## The value of pi is 3

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August 4, 2005

Editorial Department

Star Tribune

425 Portland Av.

Minneapolis, MN 55488

To the editor:

Conservatives are applauding President Bush because he has again called for teaching intelligent design as well as evolution in the public schools. He believes that “both sides should be properly taught”. Eagerness to hear competing theories is a value that he shares with people who are interested in science. I hope that conservatives will expand the scope of their plans to improve education to include math as well as biology. Just as they think education of our children would be served by putting labels on biology text books reminding students that evolution is a scientific theory, not fact, math books should have labels warning students that some of the math taught in our schools is only theory.

Specifically I am thinking of the value of pi, which defines the relationship between the circumference and the diameter of a circle. Many generations of mathematicians have sought the value of pi and failed. Even the application of computers has chased the number out to millions of places without successfully finding it. What more proof does anybody need to demonstrate that the theory of pi proposed by mathematicians is no more valuable than the theory of evolution proposed by biologists?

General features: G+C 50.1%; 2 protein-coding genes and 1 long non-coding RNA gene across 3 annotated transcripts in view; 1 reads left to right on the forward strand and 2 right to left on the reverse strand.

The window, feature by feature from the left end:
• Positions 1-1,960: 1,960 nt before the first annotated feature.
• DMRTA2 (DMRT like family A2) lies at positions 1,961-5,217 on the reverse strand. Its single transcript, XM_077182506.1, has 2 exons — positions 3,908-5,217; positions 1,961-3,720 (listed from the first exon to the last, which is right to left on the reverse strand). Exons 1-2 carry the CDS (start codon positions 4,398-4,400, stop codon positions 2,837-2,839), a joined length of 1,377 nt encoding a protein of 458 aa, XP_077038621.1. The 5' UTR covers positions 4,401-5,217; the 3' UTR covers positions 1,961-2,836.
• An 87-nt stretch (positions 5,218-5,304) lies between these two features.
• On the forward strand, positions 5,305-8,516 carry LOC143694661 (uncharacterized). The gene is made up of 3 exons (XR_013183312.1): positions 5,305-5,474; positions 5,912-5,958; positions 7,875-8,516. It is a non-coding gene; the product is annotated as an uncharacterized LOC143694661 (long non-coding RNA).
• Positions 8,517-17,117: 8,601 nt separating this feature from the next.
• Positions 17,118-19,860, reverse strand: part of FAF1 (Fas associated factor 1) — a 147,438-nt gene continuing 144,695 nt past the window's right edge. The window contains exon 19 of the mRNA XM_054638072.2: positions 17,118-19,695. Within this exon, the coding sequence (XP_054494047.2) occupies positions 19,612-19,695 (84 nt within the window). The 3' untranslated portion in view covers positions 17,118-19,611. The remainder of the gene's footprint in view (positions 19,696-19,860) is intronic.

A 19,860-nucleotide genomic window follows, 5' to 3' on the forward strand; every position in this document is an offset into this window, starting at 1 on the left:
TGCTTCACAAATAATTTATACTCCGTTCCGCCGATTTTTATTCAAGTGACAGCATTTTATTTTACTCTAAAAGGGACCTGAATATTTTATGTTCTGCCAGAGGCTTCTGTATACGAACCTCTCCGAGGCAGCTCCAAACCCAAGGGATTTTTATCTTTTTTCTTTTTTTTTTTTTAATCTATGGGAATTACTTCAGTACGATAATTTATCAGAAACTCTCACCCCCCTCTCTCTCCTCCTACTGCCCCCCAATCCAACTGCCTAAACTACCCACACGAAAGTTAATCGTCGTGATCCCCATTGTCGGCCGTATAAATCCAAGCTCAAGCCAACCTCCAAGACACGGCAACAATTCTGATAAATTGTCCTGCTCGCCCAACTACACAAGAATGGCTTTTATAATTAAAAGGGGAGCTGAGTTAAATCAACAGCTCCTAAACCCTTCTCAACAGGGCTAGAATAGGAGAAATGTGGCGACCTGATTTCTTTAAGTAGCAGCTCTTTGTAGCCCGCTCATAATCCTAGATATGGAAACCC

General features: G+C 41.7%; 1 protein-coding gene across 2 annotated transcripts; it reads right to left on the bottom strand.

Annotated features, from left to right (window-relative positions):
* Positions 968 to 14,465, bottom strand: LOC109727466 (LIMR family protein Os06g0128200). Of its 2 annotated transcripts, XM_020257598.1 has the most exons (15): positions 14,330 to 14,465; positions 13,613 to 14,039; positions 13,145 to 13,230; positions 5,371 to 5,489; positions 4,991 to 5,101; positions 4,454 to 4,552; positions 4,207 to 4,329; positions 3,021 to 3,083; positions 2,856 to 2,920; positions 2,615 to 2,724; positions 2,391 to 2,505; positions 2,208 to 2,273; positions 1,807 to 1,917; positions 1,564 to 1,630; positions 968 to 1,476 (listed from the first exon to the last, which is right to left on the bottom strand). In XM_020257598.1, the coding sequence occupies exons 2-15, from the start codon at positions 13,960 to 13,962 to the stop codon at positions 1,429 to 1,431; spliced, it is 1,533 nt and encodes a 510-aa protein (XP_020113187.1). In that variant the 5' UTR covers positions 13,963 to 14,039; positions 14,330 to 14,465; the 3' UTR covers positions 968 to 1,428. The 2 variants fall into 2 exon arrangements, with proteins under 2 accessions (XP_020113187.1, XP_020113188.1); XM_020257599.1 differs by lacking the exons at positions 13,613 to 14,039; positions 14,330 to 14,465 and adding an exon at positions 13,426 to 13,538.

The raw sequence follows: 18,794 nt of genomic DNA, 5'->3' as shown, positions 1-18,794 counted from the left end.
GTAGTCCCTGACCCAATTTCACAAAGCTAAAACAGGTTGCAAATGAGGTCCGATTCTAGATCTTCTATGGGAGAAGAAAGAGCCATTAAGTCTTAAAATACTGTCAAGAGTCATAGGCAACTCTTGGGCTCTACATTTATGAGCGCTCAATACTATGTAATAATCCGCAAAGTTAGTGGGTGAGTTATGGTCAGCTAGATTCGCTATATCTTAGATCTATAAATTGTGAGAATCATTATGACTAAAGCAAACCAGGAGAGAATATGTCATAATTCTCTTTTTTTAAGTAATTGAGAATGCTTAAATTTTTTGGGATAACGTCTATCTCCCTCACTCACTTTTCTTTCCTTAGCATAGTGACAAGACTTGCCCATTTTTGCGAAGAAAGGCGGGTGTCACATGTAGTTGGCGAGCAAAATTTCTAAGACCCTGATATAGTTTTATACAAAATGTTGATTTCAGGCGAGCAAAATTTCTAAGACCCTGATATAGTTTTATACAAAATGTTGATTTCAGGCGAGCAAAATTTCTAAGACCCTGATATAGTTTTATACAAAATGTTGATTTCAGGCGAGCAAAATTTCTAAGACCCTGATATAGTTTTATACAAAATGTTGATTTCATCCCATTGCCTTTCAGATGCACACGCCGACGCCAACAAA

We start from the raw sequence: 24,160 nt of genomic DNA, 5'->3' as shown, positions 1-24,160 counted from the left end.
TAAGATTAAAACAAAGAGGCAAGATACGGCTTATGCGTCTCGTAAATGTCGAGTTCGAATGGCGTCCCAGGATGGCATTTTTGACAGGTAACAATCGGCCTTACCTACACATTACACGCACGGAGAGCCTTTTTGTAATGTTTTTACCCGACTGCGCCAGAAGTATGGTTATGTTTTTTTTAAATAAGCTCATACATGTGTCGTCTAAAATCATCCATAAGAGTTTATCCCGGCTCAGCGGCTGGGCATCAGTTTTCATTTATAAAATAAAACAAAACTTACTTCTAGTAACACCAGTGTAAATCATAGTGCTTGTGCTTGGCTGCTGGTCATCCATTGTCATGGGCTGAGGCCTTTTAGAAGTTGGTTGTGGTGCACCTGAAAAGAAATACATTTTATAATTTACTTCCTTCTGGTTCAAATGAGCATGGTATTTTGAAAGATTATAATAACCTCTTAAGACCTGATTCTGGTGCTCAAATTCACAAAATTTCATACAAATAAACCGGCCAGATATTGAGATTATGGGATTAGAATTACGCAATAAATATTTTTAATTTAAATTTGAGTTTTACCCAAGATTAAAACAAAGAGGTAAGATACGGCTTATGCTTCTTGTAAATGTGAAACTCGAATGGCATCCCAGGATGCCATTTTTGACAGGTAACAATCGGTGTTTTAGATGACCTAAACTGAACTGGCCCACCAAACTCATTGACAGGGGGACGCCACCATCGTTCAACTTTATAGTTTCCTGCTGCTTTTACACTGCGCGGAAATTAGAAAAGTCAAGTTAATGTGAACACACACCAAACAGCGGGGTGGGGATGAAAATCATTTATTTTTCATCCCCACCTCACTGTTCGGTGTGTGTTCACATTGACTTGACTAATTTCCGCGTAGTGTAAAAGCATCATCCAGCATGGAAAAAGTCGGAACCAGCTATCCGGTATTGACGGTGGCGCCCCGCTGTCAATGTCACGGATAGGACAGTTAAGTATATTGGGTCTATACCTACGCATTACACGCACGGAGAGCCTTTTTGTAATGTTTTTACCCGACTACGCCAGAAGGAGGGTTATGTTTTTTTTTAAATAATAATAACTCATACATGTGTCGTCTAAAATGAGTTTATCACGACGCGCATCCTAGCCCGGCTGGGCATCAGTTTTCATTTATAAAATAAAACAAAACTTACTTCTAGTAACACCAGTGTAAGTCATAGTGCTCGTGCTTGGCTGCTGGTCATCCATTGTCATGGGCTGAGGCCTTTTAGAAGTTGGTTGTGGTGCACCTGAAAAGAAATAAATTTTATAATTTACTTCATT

There is an alternative theory. King Solomon built a table (I Kings 7:23) that was ten cubits in diameter and thirty cubits around. The double-strength authority of the Bible and one of the wisest men to ever live affirms that the value of pi is simply three. If the math establishment would accept this theory instead of fussing with millions of unnecessary places, a great many problems in the history of math would be easily solved. Those not trained in math could do calculations involving pi with greater facility and mathematics simplicity would raise the test scores of our children. And I do not think it was an accident that Bush delivered his most recent call in a “round table discussion” with reporters. No doubt the biblically defined value of pi will meet as much hostility from entrenched educators as intelligent design has, but I hope that President Bush and the conservatives will advocate for tolerance and free discussion in math as well as biology.

We have a splendid opportunity for conservatives and scientists to come together in support of the President when he says ”part of education is to expose people to different schools of thought.”

Chris Sullivan